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Relationship between Tourism and Economic Growth: A Panel Granger Causality Approach

Author

Listed:
  • E. Çaglayan

    (Department of Econometrics, Faculty of Economics, Marmara University, Goztepe-Kadikoy, Istanbul (Turkey))

  • N. Sak

    (Department of Econometrics, Faculty of Economics, Marmara University, Goztepe-Kadikoy, Istanbul (Turkey))

  • K. Karymshakov

    (Department of Public Finance, Kyrgyzstan-Turkey Manas University, ChyngyzAytmatov Campus, Djal, Bishkek (Kyrgyzstan))

Abstract

This paper investigated the causal relationship between tourism revenue and gross domestic product (GDP) using the panel data of 135 countries for the period 1995–2008. For this purpose, Panel Granger causality analysis was applied to 11 groups of countries. This classification was created as America (30 countries), Asia (34 countries), Europe (37 countries), East Asia (13 countries), South Asia (6 countries), Central Asia (5 countries), Latin America & Caribbean (28 countries), Oceania (7 countries), Middle East & North Africa (11 countries), Sub Saharan Africa (24 countries) and the world (135 countries). Results indicated bidirectional causality in Europe between tourism revenue (TR) and gross domestic product (GDP). Findings showed that there is a unidirectional causality in America, Latin America & Caribbean and World from GDP to tourism revenue. While in case of East Asia, South Asia and Oceania the reverse direction of causality was found from tourism revenue to GDP. No causal relationship was found in Asia, Middle East and North Africa, Central Asia and Sub Saharan Africa.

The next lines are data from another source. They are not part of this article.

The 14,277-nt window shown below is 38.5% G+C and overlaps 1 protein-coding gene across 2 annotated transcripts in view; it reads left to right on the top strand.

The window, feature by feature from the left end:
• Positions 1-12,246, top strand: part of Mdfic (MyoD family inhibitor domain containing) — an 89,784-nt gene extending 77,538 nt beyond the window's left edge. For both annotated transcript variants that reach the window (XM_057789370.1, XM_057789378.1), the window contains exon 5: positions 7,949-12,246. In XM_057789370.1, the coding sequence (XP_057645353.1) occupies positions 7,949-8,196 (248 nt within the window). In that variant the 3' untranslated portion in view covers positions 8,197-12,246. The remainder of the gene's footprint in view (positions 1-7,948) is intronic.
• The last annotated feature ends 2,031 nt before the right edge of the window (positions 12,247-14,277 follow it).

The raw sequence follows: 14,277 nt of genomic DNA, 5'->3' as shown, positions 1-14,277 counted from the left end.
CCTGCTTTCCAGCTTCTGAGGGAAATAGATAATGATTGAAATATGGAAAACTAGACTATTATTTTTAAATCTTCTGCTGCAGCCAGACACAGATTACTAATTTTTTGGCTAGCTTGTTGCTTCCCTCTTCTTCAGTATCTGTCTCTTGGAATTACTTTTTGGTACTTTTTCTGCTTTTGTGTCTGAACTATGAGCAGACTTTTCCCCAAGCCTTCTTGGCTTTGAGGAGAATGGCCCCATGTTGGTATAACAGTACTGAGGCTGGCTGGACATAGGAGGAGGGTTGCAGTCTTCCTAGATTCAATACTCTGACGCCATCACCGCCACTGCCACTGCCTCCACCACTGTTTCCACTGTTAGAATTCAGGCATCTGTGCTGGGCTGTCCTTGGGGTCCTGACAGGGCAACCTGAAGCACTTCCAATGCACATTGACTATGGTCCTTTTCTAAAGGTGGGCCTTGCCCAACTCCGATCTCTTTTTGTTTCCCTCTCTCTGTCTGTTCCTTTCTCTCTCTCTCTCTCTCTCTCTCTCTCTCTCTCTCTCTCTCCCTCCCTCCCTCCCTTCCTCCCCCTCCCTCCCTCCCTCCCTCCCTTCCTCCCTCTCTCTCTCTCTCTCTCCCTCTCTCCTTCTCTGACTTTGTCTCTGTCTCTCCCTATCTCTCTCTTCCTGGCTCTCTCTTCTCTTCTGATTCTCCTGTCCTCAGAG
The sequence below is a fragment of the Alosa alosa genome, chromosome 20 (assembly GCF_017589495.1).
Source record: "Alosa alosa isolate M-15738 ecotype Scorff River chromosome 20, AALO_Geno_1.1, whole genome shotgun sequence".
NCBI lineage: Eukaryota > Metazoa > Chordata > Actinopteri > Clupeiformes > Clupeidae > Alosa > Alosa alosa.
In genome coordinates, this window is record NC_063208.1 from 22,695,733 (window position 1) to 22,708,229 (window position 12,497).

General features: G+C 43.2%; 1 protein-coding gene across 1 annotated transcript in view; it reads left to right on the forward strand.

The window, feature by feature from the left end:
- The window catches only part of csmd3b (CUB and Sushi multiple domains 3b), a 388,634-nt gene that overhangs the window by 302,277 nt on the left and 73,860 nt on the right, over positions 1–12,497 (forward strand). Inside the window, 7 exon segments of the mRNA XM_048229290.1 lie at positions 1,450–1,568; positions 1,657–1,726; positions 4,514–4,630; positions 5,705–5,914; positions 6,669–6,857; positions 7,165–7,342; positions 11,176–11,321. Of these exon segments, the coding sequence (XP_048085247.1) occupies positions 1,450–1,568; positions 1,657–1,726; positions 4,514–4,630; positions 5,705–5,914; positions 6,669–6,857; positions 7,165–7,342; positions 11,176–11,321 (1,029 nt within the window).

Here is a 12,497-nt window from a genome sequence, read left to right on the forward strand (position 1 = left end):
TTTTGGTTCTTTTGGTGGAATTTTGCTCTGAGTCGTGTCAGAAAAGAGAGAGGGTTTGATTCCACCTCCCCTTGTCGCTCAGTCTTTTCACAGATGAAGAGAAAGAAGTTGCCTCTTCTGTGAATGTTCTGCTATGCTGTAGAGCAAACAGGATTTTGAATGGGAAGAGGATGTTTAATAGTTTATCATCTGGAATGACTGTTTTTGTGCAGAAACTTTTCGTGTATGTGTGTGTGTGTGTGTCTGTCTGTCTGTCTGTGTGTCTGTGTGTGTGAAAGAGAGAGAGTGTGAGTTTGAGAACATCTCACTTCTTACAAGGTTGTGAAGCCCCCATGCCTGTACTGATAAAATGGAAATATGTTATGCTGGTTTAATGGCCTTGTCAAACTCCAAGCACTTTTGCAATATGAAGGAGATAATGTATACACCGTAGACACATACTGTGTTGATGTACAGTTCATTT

Suggested Citation

  • E. Çaglayan & N. Sak & K. Karymshakov, 2012. "Relationship between Tourism and Economic Growth: A Panel Granger Causality Approach," Asian Economic and Financial Review, Asian Economic and Social Society, vol. 2(5), pages 591-602, September.
  • Handle: RePEc:asi:aeafrj:2012:p:591-602
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    Citations

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    Cited by:

    1. Andrew Phiri, 2016. "Tourism and Economic Growth in South Africa: Evidence from Linear and Nonlinear Cointegration Frameworks," Managing Global Transitions, University of Primorska, Faculty of Management Koper, vol. 14(1 (Spring), pages 31-53.
    2. Andreas G. Georgantopoulos, 2013. "Tourism Expansion and Economic Development: Var/Vecm Analysis and Forecasts for the Case of India," Asian Economic and Financial Review, Asian Economic and Social Society, vol. 3(4), pages 464-482, April.
    3. Smiljana Pivčević & Zvonimir Kuliš & Neven Šerić, 2016. "The pull factors of tourism demand: a panel data analysis for Latin American and Carribean countries," Tourism and Hospitality Industry 24, University of Rijeka, Faculty of Tourism and Hospitality Management.
    4. João Sousa Andrade & Marta Simões & Adelaide Duarte, 2013. "Despesa Pública em Educação e Saúde e Crescimento Económico: Um Contributo para o Debate sobre as Funções Sociais do Estado," GEMF Working Papers 2013-18, GEMF, Faculty of Economics, University of Coimbra.
    5. Prasanna-Perera Lalith Welgamage, 2015. "Tourism Economics in Sri Lanka: An Econometric Analysis," International Journal of Business and Social Research, MIR Center for Socio-Economic Research, vol. 5(1), pages 90-101, January.
    6. Victor Moutinho, 2015. "Is there Convergence and Causality between the Drivers of Energy-Related Carbon Dioxide Emissions among the Portuguese Tourism Industry?," International Journal of Energy Economics and Policy, Econjournals, vol. 5(3), pages 828-840.

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